Many Internet services are identified using a standard port number, the so-called well-known port numbers. For example, remote logins with TELNET are established using port 23. Mail delivery uses port 25. File transfers are done with ports 20 and 21. Any TCP connection request targeted at one of these well-known port numbers is understood to be for a particular service. For example, establishing a TELNET session to a remote host only requires a hostname lookup to find the remote IP address, then a connection to that host's port 23.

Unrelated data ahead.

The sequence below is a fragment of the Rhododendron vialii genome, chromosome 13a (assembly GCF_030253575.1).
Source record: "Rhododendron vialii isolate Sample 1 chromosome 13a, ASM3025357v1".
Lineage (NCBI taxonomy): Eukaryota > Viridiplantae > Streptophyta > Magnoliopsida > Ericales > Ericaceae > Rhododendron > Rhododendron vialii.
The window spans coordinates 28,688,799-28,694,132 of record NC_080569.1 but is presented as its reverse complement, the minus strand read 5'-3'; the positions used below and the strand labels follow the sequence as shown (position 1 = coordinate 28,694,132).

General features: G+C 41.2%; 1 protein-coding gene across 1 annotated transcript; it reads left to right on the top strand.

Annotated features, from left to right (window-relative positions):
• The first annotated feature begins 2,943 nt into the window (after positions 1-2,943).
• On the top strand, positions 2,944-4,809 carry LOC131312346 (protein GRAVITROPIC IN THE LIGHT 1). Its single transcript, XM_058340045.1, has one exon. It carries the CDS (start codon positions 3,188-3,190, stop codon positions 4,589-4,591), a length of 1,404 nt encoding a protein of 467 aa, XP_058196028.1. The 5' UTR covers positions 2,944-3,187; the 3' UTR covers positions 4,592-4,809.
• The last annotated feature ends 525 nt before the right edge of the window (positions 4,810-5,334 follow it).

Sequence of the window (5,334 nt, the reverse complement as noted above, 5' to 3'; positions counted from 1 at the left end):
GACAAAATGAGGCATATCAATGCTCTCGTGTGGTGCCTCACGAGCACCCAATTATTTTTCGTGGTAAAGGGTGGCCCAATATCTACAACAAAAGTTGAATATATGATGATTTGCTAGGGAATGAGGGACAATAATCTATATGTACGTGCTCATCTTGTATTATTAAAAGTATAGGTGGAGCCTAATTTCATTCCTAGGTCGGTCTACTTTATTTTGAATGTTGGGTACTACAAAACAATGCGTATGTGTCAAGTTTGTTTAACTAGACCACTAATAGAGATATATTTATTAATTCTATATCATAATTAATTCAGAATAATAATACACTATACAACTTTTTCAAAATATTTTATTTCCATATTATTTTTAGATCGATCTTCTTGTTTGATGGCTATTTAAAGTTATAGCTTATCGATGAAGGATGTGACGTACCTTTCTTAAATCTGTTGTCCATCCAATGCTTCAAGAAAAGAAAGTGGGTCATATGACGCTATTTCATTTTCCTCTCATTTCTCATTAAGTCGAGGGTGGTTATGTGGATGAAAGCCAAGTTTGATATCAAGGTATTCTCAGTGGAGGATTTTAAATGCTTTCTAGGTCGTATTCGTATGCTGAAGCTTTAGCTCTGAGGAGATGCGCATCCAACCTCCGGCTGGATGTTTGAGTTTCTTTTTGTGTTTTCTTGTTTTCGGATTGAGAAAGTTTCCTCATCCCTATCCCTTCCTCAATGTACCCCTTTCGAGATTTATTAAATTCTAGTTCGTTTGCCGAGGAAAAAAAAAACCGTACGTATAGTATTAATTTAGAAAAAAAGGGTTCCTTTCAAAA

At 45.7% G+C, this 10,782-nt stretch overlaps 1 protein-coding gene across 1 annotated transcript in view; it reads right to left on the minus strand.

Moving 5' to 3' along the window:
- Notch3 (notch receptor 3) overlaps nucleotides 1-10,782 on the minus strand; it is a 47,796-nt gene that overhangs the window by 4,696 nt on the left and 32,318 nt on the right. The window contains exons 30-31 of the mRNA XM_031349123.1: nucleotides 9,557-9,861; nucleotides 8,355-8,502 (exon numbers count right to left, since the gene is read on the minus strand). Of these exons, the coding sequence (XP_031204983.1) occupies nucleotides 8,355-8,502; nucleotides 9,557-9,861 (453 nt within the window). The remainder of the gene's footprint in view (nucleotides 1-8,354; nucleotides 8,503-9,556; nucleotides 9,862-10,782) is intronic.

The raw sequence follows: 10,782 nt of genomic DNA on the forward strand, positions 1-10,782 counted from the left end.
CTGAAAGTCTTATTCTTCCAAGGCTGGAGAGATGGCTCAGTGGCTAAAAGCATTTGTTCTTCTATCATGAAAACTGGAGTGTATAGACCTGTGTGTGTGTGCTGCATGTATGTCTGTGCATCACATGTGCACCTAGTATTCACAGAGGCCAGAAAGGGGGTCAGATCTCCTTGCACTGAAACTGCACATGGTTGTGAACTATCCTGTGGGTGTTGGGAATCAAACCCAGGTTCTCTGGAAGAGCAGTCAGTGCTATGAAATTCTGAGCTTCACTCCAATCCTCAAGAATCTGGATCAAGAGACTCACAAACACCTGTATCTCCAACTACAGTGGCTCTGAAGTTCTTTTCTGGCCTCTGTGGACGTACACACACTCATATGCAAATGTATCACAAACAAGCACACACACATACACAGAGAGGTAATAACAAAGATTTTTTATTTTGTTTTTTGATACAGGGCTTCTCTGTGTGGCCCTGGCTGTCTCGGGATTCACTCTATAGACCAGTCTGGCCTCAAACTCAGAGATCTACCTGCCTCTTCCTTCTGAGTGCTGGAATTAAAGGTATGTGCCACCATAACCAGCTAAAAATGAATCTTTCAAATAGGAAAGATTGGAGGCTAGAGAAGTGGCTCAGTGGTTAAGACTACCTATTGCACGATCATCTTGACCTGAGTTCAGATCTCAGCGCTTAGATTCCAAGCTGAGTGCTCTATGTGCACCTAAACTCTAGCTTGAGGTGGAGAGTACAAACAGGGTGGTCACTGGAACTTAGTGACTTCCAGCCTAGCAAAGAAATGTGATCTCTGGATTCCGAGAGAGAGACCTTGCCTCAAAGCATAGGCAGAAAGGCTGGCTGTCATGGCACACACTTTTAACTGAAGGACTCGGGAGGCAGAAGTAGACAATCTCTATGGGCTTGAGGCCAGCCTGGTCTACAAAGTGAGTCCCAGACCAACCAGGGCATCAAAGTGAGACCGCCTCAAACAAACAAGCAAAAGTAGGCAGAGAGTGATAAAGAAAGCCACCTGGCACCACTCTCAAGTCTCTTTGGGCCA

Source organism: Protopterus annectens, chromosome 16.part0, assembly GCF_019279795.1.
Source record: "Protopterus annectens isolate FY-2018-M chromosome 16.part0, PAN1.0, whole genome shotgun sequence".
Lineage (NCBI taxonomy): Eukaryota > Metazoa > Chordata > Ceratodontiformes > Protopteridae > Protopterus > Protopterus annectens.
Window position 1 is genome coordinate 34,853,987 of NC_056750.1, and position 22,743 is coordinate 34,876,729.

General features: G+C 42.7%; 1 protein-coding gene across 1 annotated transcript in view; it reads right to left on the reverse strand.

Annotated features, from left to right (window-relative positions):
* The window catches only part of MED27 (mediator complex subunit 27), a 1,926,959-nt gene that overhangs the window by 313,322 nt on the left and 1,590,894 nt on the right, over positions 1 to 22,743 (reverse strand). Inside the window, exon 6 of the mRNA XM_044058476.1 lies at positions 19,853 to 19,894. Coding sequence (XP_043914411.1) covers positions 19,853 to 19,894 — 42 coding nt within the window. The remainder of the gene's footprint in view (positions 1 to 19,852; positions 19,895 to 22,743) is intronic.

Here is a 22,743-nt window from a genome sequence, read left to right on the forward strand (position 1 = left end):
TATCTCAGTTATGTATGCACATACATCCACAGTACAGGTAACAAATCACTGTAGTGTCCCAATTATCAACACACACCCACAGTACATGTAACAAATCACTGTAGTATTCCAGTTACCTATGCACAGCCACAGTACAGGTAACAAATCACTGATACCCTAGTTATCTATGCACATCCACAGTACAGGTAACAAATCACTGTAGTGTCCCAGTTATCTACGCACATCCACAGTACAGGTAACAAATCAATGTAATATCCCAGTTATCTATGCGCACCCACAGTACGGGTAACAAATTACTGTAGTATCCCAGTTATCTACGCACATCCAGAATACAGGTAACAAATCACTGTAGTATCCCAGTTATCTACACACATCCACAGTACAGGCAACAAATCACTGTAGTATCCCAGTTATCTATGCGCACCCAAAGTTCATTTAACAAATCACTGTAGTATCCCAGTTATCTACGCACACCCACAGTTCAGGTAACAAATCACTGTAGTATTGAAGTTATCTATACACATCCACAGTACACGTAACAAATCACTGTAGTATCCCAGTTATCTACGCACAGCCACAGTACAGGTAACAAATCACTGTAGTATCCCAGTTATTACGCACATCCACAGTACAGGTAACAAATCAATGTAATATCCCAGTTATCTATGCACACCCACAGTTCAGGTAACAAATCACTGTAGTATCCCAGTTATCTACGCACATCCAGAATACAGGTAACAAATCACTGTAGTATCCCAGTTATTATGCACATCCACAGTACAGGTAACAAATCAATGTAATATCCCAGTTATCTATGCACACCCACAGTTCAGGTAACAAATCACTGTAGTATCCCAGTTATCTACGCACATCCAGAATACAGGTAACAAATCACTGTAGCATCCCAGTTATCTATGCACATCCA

On UNIX systems, a program called Inetd maintains passive sockets on a variety of these well-known ports. When a new connection is created, Inetd starts a program to handle the connection, based upon a configuration table. This way, one program can handle incoming connections for a variety of services. Inetd only runs server programs as they are needed, and will spawn multiple server programs to service multiple network connections. Inetd works best for network services with fairly long duration, so the extra startup overhead becomes negligible.